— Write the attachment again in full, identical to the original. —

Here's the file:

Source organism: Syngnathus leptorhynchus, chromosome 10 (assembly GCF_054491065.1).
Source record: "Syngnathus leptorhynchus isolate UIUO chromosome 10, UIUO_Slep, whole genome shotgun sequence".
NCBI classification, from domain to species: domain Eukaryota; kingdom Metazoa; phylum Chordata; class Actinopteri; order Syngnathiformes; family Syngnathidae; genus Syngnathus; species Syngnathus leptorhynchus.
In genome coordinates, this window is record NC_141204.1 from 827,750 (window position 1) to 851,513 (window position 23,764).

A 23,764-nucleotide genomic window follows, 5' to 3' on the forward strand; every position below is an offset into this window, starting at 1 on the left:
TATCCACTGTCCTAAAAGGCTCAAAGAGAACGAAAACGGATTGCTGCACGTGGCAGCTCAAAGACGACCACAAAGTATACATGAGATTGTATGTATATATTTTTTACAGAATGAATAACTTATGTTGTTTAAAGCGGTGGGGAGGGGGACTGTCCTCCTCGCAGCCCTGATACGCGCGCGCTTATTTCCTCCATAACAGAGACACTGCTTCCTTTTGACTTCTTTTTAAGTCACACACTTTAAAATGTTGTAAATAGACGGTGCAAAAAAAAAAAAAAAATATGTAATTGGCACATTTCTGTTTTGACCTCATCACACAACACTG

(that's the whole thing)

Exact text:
Source organism: Syngnathus leptorhynchus, chromosome 10 (assembly GCF_054491065.1).
Source record: "Syngnathus leptorhynchus isolate UIUO chromosome 10, UIUO_Slep, whole genome shotgun sequence".
NCBI classification, from domain to species: domain Eukaryota; kingdom Metazoa; phylum Chordata; class Actinopteri; order Syngnathiformes; family Syngnathidae; genus Syngnathus; species Syngnathus leptorhynchus.
In genome coordinates, this window is record NC_141204.1 from 827,750 (window position 1) to 851,513 (window position 23,764).

A 23,764-nucleotide genomic window follows, 5' to 3' on the forward strand; every position below is an offset into this window, starting at 1 on the left:
TATCCACTGTCCTAAAAGGCTCAAAGAGAACGAAAACGGATTGCTGCACGTGGCAGCTCAAAGACGACCACAAAGTATACATGAGATTGTATGTATATATTTTTTACAGAATGAATAACTTATGTTGTTTAAAGCGGTGGGGAGGGGGACTGTCCTCCTCGCAGCCCTGATACGCGCGCGCTTATTTCCTCCATAACAGAGACACTGCTTCCTTTTGACTTCTTTTTAAGTCACACACTTTAAAATGTTGTAAATAGACGGTGCAAAAAAAAAAAAAAAATATGTAATTGGCACATTTCTGTTTTGACCTCATCACACAACACTG